Living in Belfast (well, Norn Iron in general) comes with its drawbacks.
Roads blocked because of protests/parades - There has been a Loyalist protest at Twaddell Avenue since last July because they are upset (as if I really know what they're really feeling) with a decision made by the Parades Commission. The road is blocked every night from 7:30-8:30. We use this road daily.
Being hyper-vigilant about what you say and to whom you are saying it. A few weeks ago, the Lord Mayor of Belfast visited the Quaker Meeting I attend. After the meeting, he spoke with Steffi and I about Quaker Cottage for a bit. During the talk, he asked us which road we take to come down the mountain. There are two roads: the Ballygomartin which heads down into a Protestant area and the Whiterock which heads into a Catholic area. In a backdoor sort of way, he was asking which side we supported more. Although he seemed like a very nice man trying to right the wrongs of the past, this question seemed out of place and inappropriate. This is the way conversations can often go. People just have a way of knowing whether someone is Catholic or Protestant based solely on what you say. Don't you dare let on that you're from Ardoyne (Catholic neighborhood) if you're in the Shankhill (Protestant neighborhood). Should I say Derry, Londonderry, Derry~Londonderry? Gotta be careful which sports team you claim to support. Even the way you pronounce letters (H can be 'aitch' or 'haitch' depending on where you're from) can tip someone off.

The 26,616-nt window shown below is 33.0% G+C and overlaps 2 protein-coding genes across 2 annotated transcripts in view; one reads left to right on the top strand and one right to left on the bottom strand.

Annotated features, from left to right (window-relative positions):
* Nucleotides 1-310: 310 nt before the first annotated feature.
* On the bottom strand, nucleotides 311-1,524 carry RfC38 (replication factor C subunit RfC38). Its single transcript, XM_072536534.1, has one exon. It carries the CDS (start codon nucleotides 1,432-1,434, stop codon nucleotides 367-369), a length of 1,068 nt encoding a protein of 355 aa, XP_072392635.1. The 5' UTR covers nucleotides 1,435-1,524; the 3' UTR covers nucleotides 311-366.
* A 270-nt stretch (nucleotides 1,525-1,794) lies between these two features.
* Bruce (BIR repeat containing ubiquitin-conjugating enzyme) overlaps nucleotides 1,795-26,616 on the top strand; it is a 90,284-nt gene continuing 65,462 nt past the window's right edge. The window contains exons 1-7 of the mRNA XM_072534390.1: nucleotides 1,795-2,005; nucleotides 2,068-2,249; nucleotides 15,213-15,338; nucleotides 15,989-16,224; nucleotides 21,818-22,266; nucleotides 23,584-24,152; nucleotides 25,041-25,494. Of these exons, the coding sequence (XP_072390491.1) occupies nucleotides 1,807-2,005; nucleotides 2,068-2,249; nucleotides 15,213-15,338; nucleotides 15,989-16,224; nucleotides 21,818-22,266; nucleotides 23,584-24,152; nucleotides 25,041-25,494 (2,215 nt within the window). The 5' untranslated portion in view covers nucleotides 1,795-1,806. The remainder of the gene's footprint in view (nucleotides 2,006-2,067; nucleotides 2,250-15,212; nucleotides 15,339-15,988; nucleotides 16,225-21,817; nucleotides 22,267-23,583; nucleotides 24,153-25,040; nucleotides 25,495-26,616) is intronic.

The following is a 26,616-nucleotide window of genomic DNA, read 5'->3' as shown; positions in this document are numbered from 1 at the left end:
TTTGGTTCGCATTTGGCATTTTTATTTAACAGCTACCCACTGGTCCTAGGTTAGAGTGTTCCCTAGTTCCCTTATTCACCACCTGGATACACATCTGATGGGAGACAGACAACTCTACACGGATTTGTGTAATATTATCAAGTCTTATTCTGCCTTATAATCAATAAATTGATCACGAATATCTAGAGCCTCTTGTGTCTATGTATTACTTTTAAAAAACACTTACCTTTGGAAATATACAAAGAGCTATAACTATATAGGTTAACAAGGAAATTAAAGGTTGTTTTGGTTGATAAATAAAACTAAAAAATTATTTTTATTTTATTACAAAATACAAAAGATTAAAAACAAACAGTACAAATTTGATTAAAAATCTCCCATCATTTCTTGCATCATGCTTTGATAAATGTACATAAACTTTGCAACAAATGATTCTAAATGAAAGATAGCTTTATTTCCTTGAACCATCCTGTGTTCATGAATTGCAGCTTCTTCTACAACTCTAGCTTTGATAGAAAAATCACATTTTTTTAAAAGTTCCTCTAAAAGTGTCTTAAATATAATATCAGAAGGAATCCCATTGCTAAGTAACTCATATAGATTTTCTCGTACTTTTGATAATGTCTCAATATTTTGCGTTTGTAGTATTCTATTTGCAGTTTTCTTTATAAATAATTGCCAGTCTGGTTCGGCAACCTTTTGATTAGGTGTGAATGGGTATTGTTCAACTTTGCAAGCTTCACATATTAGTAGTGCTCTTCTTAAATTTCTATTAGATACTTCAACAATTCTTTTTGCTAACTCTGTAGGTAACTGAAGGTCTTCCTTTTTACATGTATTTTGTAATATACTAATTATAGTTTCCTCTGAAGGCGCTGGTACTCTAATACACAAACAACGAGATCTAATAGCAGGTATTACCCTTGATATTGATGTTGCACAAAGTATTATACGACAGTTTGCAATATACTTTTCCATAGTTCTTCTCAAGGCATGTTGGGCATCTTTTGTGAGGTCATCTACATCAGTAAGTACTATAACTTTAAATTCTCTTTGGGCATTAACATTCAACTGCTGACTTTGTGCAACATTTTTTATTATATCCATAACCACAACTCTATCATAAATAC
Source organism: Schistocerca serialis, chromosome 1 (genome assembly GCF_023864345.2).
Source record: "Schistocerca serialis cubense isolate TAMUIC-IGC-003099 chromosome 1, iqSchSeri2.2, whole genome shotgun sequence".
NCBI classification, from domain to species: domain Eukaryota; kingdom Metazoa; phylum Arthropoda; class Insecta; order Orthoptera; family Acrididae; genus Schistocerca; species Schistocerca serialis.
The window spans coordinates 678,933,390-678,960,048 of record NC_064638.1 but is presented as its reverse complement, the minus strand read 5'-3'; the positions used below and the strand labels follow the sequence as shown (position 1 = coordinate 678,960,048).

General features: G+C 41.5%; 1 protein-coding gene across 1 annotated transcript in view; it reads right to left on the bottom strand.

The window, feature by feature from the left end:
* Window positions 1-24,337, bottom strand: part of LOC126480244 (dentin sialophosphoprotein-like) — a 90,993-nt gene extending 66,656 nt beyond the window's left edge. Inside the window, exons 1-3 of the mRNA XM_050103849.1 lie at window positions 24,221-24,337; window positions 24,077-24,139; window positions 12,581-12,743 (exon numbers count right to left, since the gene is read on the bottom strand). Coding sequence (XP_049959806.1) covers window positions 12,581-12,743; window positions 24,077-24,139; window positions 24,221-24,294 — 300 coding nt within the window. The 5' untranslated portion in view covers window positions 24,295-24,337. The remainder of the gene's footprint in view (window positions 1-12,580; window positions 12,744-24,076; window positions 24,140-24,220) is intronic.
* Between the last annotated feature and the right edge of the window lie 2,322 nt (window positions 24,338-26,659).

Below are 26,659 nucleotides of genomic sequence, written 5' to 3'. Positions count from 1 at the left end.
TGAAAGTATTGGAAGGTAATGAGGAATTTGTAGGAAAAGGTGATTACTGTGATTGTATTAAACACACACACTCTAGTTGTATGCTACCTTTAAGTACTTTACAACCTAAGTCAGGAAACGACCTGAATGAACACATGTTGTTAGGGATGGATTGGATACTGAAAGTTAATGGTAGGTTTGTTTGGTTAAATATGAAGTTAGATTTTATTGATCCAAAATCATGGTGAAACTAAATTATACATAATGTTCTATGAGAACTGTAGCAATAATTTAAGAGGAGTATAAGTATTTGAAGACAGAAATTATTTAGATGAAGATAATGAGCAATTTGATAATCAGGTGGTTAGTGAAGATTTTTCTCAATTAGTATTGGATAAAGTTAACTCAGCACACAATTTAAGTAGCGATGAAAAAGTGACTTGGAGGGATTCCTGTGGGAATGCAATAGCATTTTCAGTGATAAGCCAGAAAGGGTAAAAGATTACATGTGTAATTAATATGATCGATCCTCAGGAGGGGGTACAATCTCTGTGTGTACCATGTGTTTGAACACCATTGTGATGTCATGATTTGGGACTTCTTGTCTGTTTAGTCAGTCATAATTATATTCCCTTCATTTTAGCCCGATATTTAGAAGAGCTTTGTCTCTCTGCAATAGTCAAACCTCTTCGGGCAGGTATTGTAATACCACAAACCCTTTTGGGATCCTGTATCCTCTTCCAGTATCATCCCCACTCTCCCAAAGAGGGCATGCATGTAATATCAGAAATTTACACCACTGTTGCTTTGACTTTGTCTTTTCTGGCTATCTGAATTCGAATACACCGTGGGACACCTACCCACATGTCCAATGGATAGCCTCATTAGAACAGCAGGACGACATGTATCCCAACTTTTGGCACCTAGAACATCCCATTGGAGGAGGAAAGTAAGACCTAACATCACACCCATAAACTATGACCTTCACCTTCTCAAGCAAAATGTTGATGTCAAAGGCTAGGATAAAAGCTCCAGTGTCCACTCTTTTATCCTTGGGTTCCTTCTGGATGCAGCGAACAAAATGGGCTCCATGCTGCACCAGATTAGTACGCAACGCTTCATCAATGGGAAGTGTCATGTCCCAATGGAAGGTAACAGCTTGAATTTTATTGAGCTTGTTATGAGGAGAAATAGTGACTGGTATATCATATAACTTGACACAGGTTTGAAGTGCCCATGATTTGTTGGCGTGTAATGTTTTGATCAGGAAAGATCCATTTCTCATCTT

Security alerts - We had a security alert today in the neighborhood of one of our afterschool children and nearby several others. This forced us to make phone calls to their mums, reroute our bus runs, and find ways to avoid the roads that were closed off or severely backed up. A security alert essentially means that there could be a bomb/pipebomb/suspicious bag in the area. This is not the first time that I've dealt with a security alert. Sometime before Christmas, Becky, Steffi, and I ventured down to the City Centre. On the walk there, we passed by a cathedral. An hour later, we walked back along the same route and found the area around the cathedral cordoned off by police officers. Once home, I found this article. Essentially, a bomb had exploded nearby where I had walked an hour earlier.
And on that note, I'm not sure if I'll ever get used to seeing police officers walking around in full body armour and carrying assault rifles.
Roads closed because of closed gates - In certain areas of the city, there are peace lines in place. Basically, they're walls that cut off one neighborhood from another. There are some roads that cross these lines, so they have gates on them. Although I've only been blocked by a gate once so far, the potential annoyance is there. I understand the purpose they serve, but man it would be great if they weren't necessary.
I have been told that you can't truly understand the situation in Northern Ireland unless you live there, and after six months here, I have to say that I still question the extent of my understanding. In fact, I'm not even sure if anything I just wrote might be construed as inappropriate or choosing sides.